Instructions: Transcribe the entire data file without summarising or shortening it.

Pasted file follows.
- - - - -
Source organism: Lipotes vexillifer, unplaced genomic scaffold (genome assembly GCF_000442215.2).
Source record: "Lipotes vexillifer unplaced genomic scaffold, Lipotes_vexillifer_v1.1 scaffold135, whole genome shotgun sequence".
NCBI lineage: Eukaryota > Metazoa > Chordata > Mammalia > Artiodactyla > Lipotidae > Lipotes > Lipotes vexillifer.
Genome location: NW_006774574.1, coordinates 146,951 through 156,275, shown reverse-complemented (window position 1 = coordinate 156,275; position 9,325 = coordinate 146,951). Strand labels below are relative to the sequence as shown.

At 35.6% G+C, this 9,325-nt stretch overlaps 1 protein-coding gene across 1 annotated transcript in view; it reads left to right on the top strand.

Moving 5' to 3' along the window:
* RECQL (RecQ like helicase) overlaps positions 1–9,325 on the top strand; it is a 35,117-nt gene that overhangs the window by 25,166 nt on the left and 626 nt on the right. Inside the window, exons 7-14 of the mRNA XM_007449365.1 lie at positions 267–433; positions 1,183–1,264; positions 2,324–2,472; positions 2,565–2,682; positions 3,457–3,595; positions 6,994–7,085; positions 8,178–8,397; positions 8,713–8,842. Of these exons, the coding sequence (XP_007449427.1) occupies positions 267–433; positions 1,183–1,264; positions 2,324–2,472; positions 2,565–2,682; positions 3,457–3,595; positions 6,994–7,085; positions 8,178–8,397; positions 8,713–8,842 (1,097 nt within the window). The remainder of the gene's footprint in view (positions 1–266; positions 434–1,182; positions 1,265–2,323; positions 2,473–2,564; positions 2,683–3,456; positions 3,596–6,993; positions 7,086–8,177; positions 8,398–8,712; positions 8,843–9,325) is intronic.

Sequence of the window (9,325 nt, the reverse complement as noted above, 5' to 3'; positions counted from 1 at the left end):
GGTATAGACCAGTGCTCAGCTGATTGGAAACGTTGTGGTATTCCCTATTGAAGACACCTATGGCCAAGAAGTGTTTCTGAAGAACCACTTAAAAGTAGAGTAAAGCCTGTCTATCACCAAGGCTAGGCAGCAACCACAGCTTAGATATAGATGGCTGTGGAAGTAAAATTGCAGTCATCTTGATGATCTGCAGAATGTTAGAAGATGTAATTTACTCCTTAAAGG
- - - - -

Source organism: Lipotes vexillifer, unplaced genomic scaffold (genome assembly GCF_000442215.2).
Source record: "Lipotes vexillifer unplaced genomic scaffold, Lipotes_vexillifer_v1.1 scaffold135, whole genome shotgun sequence".
NCBI lineage: Eukaryota > Metazoa > Chordata > Mammalia > Artiodactyla > Lipotidae > Lipotes > Lipotes vexillifer.
Genome location: NW_006774574.1, coordinates 146,951 through 156,275, shown reverse-complemented (window position 1 = coordinate 156,275; position 9,325 = coordinate 146,951). Strand labels below are relative to the sequence as shown.

At 35.6% G+C, this 9,325-nt stretch overlaps 1 protein-coding gene across 1 annotated transcript in view; it reads left to right on the top strand.

Moving 5' to 3' along the window:
* RECQL (RecQ like helicase) overlaps positions 1–9,325 on the top strand; it is a 35,117-nt gene that overhangs the window by 25,166 nt on the left and 626 nt on the right. Inside the window, exons 7-14 of the mRNA XM_007449365.1 lie at positions 267–433; positions 1,183–1,264; positions 2,324–2,472; positions 2,565–2,682; positions 3,457–3,595; positions 6,994–7,085; positions 8,178–8,397; positions 8,713–8,842. Of these exons, the coding sequence (XP_007449427.1) occupies positions 267–433; positions 1,183–1,264; positions 2,324–2,472; positions 2,565–2,682; positions 3,457–3,595; positions 6,994–7,085; positions 8,178–8,397; positions 8,713–8,842 (1,097 nt within the window). The remainder of the gene's footprint in view (positions 1–266; positions 434–1,182; positions 1,265–2,323; positions 2,473–2,564; positions 2,683–3,456; positions 3,596–6,993; positions 7,086–8,177; positions 8,398–8,712; positions 8,843–9,325) is intronic.

Sequence of the window (9,325 nt, the reverse complement as noted above, 5' to 3'; positions counted from 1 at the left end):
GGTATAGACCAGTGCTCAGCTGATTGGAAACGTTGTGGTATTCCCTATTGAAGACACCTATGGCCAAGAAGTGTTTCTGAAGAACCACTTAAAAGTAGAGTAAAGCCTGTCTATCACCAAGGCTAGGCAGCAACCACAGCTTAGATATAGATGGCTGTGGAAGTAAAATTGCAGTCATCTTGATGATCTGCAGAATGTTAGAAGATGTAATTTACTCCTTAAAGG